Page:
Farming his cattle independently on Kingscote is critical for the general health of his herd, says Zandisile. He feels that his worst decision was to allow communal livestock onto his land.  “When I still had my butchery, I bought cattle from the communal areas, where they don’t dip often, and kept them on the farm. Some had redwater and died here, others spread the disease.”

Quality weaners off veld
The beef operation runs on commercial principles and has, since its inception, been independent of the building and butchery enterprises. Zandisile believes that income must be generated from the land. “Land must pay you, and for this to happen a lot of hard work is needed,” he explains. “It is not wise to subsidise one business with another business; if a business is not functioning properly, you must get rid of it.”

Success on Kingscote farm is based on medium- to large-framed Brahman-type cows that produce plenty of milk to boost calf growth and produce quality weaners. The cows are run on sweetveld without feed or licks. Weaners are marketed at 7 months to 8 months when they weigh an average of between 280kg and 300kg. Breeding females are mated in three single sire herds to calve from September to December.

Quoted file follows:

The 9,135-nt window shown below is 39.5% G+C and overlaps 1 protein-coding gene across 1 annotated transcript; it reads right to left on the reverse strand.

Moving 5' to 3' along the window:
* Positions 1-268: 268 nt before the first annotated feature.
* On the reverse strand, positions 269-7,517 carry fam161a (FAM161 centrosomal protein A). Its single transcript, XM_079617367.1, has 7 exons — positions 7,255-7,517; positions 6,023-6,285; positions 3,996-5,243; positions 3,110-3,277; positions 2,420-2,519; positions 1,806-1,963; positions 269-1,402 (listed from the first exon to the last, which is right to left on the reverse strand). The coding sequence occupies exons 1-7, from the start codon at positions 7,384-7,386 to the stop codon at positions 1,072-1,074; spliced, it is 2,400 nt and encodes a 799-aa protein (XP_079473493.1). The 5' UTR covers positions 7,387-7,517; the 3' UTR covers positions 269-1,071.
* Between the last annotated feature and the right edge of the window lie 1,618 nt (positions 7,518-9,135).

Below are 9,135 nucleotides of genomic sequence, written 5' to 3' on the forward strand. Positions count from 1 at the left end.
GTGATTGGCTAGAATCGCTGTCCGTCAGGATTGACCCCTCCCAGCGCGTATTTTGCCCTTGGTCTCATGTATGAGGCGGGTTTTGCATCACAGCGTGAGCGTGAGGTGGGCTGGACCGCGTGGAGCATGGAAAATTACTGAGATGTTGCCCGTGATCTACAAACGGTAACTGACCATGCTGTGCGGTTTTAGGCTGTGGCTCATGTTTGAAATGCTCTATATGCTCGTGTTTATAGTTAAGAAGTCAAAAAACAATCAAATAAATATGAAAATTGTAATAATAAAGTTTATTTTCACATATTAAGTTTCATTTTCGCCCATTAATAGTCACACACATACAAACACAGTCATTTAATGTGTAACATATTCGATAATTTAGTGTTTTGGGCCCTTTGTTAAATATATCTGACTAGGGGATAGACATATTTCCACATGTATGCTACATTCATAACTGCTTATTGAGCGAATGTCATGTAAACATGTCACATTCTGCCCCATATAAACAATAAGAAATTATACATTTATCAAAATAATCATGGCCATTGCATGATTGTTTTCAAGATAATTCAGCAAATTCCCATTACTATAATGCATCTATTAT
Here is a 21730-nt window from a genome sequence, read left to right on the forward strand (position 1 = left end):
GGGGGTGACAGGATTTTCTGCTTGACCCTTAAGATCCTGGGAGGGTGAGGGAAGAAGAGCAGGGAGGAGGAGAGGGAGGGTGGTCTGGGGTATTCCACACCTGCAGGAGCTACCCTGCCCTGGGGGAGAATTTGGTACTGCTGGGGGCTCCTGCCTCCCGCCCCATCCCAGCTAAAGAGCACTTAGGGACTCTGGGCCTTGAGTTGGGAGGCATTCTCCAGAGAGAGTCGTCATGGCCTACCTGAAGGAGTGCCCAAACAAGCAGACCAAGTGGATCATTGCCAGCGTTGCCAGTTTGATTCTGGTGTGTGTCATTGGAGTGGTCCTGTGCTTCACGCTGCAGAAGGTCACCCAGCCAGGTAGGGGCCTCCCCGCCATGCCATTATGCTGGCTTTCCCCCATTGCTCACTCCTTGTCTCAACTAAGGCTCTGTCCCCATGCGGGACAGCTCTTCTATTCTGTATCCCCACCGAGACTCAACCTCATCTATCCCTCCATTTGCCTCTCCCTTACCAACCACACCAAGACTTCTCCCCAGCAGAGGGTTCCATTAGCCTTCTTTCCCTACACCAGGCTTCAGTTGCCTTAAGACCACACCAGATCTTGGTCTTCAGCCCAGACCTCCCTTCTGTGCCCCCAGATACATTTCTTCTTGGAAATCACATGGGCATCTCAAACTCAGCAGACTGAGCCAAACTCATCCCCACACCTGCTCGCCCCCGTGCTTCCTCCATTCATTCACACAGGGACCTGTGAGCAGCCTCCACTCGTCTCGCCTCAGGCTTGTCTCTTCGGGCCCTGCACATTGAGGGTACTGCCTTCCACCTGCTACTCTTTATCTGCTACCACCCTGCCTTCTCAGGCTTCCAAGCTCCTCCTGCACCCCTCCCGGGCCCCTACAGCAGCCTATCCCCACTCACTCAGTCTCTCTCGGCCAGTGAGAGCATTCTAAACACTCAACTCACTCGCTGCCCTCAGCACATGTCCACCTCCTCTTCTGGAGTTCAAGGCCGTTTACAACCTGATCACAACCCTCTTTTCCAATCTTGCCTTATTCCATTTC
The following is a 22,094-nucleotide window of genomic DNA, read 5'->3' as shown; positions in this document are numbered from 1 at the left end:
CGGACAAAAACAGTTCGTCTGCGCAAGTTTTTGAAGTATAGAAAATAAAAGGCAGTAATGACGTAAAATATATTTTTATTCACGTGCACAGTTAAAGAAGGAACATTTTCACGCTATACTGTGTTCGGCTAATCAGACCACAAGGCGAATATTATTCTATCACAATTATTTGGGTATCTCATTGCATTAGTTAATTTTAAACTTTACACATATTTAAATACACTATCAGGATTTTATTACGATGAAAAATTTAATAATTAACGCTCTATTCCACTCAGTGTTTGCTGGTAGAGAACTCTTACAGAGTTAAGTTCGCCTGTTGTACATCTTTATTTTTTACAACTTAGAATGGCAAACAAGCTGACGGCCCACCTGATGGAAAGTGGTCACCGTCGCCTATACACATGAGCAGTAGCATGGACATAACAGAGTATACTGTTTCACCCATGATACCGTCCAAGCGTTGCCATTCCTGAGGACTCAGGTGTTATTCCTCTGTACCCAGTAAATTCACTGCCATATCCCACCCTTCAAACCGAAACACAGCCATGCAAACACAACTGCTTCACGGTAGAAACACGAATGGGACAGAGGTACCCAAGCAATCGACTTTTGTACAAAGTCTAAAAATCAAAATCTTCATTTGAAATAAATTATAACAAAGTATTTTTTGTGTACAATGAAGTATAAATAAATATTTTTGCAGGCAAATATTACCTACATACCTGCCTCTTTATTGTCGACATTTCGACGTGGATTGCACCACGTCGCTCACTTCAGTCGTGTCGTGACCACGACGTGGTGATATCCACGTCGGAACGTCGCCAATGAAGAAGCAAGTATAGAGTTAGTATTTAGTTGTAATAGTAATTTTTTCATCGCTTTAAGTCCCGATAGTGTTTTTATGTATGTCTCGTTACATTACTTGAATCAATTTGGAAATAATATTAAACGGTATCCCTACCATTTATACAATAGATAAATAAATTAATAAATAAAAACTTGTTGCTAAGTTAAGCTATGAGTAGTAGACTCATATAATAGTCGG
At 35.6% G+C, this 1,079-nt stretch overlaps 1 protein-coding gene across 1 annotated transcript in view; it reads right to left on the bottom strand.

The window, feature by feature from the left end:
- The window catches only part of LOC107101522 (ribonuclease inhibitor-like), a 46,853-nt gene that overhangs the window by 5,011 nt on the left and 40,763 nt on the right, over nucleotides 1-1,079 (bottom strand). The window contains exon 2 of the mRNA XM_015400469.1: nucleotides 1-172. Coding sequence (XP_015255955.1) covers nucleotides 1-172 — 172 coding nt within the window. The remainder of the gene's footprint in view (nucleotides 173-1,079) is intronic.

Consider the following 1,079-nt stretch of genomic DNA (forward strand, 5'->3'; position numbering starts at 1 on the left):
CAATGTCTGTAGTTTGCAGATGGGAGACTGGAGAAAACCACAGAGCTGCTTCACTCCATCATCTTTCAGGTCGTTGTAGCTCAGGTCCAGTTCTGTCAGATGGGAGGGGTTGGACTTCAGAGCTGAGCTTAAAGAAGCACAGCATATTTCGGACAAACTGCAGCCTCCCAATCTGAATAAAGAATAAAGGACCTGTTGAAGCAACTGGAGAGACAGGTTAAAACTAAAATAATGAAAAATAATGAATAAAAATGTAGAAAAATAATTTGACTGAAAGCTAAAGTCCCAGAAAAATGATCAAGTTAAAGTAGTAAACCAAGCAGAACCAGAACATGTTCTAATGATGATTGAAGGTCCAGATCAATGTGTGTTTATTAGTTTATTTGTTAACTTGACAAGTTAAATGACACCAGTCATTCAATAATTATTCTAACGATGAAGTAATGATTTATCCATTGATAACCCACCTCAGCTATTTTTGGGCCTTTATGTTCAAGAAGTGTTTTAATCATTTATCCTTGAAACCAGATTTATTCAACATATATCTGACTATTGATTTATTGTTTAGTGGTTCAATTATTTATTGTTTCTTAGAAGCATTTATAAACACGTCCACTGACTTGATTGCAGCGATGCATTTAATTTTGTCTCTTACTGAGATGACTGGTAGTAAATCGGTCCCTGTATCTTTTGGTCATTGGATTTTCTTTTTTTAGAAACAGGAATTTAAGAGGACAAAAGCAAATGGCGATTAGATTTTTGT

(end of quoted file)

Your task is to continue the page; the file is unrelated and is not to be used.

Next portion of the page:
Cows that milk well for efficient weaner production are selected.

The herd’s average calving percentage last season was 75%. Replacement heifers are mated for the first time at 30 months and all females that don’t calve are culled. Kingscote is currently fully stocked. A group of about 150 Boer goats utilise the available browse. More land is needed to expand the Maswana beef operation.

Looking back on his farming career he says that one of the most important facts he has had to accept about commercial beef farming is its long-term nature. “I have been working with these cattle since 1994,” he says. “I have been doing this and that to get them to the standard that they are now – it is a long-term investment.”

Contact Zandisile Maswana on 082 952 9727